I've gotten a fair bit of correspondence complaining that Democratic presidential candidate Bernie Sanders hasn't said anything recently in support of the human rights of Palestinians.
Of course, Sanders isn't talking a lot about a lot of things that a lot of progressives wish he would talk more about. He's not talking about cutting the bloated Pentagon budget, though some in the media apparently think that he is.
(My theory for this media behavior is that if Sanders mentions how much we spend on the Pentagon or how the Pentagon wastes our tax dollars, in the context of talking about our crumbling domestic infrastructure, some in the media hear that as a call to cut the Pentagon budget and use the money to rebuild the US. Like, if I said, "Those chocolate-chip cookies in the kitchen sure smell delicious," you might think, "Naiman's not just making an aesthetic judgment; he's thinking about eating the cookies.")
Clearly, Sanders has got his message: reduce extreme economic inequality, curb the political power of the billionaire class, address the challenge of climate change - and he's determined, as much as possible, to "stay on message."
But events happen - like the austerity/regime change policies that the International Monetary Fund (IMF) and the European Central Bank have been trying to impose on Greece - and candidates are expected to talk about events that happen. And in the case of the IMF and Greece, Sanders, unlike the others, did speak up.
On July 2, Hillary Clinton sent a letter to Haim Saban, a major Clinton donor and fundraiser, expressing her "alarm" over the "Boycott, Divestment, and Sanction movement," (BDS) which she called "a global effort to isolate the state of Israel by ending commercial and academic exchanges." Clinton asserted that "we need to make countering BDS a priority." Crucially, Clinton's letter failed to make any distinction between Israel and Israeli settlements in the West Bank. (Peter Beinart thinks that Clinton was signaling that she will oppose a resolution at the United Nations supporting the two-state solution.)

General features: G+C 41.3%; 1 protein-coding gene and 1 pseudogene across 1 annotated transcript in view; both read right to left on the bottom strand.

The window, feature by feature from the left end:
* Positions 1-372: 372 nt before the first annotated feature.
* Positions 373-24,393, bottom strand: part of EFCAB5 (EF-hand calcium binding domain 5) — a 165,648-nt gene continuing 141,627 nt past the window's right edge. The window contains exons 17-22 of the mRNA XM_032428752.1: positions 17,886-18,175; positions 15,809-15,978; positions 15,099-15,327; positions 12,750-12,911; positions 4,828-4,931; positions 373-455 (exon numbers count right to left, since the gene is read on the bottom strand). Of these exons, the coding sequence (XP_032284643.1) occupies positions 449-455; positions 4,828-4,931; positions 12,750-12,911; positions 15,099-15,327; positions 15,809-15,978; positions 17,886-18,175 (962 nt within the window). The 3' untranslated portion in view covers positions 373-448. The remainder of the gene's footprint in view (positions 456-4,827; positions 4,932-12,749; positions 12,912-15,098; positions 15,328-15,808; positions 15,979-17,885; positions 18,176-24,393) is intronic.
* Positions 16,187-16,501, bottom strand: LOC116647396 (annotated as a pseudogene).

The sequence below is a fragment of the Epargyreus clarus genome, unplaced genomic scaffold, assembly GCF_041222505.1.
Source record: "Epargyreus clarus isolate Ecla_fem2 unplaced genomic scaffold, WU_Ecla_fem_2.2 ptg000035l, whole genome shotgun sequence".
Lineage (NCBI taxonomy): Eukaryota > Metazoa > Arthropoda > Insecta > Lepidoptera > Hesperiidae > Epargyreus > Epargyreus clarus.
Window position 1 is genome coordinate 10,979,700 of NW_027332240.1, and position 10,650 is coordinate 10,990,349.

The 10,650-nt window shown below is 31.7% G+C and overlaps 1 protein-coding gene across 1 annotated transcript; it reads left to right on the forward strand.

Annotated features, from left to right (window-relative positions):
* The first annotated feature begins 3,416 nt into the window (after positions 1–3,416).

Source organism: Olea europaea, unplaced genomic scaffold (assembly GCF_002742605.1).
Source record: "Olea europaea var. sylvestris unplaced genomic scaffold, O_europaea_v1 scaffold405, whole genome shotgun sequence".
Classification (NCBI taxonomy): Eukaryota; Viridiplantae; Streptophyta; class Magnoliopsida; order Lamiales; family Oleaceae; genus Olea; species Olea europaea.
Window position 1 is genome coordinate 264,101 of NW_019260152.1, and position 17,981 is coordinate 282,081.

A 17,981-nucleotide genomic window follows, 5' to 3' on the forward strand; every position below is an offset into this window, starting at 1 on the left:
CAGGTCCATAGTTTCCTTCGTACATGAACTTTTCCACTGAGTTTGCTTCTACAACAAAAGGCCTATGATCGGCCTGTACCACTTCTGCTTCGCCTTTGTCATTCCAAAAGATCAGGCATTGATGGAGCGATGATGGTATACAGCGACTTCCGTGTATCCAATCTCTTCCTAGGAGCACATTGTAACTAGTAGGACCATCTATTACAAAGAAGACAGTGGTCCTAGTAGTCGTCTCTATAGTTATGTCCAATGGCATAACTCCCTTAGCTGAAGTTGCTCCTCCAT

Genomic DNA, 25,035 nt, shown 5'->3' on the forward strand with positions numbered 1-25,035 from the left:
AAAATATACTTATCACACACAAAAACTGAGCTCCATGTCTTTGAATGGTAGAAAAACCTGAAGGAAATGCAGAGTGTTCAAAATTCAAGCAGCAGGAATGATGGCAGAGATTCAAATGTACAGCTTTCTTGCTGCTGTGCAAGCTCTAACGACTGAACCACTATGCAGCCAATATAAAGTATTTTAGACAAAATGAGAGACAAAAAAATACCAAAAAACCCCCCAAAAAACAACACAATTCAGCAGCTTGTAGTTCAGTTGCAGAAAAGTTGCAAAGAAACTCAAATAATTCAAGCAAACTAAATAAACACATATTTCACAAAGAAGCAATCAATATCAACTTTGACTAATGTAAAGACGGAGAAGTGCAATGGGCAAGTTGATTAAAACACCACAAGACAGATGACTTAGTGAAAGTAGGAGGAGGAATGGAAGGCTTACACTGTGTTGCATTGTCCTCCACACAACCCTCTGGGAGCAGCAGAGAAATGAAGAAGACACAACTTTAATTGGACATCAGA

The American Israel Public Affairs Committee (AIPAC) has been campaigning to erase the distinction in US policy between Israel and Israeli settlements in the West Bank, under the guise of "combatting the global BDS movement." As part of this campaign, AIPAC recently pushed language through Congress that defines the "global BDS" which the US should oppose as including boycott, divestment and sanctions against enterprises in "Israeli-controlled territories" - that is, enterprises in Israeli settlements in the West Bank. According to the AIPAC provision, Israel and Israeli settlements in the West Bank are the same thing. J Street and Americans for Peace Now opposed the AIPAC provision.
The Obama administration denounced the AIPAC provision, saying, "by conflating Israel and 'Israeli-controlled territories,' a provision of the Trade Promotion Authority legislation runs counter to longstanding US policy towards the occupied territories, including with regard to settlement activity ... The US government has never defended or supported Israeli settlements and activity associated with them and, by extension, does not pursue policies or activities that would legitimize them."
By condemning "BDS" without distinguishing between Israel and Israeli settlements in the West Bank, Clinton is supporting - whether intentionally or not - the AIPAC campaign to erase the distinction between Israel and Israeli settlements in the West Bank.
Given that major media coverage of this issue has been virtually non-existent, it seems unlikely that major media will successfully press Clinton to clarify her position on Israeli settlements in the West Bank unless the issue is raised by another candidate.
But another candidate could find that the issue resonates among Democrats. A recent study found that 45 percent of Democratic "opinion leaders" said they would be more likely to vote for a candidate who criticized the Israeli occupation and mistreatment of Palestinians, while only 23 percent said they would be less likely to vote for such a candidate.
Bernie, as the main Democratic challenger to Hillary, seems like a logical address for this concern. If you would like Bernie to say that Israeli settlements in the West Bank are not Israel, you can tell him so here.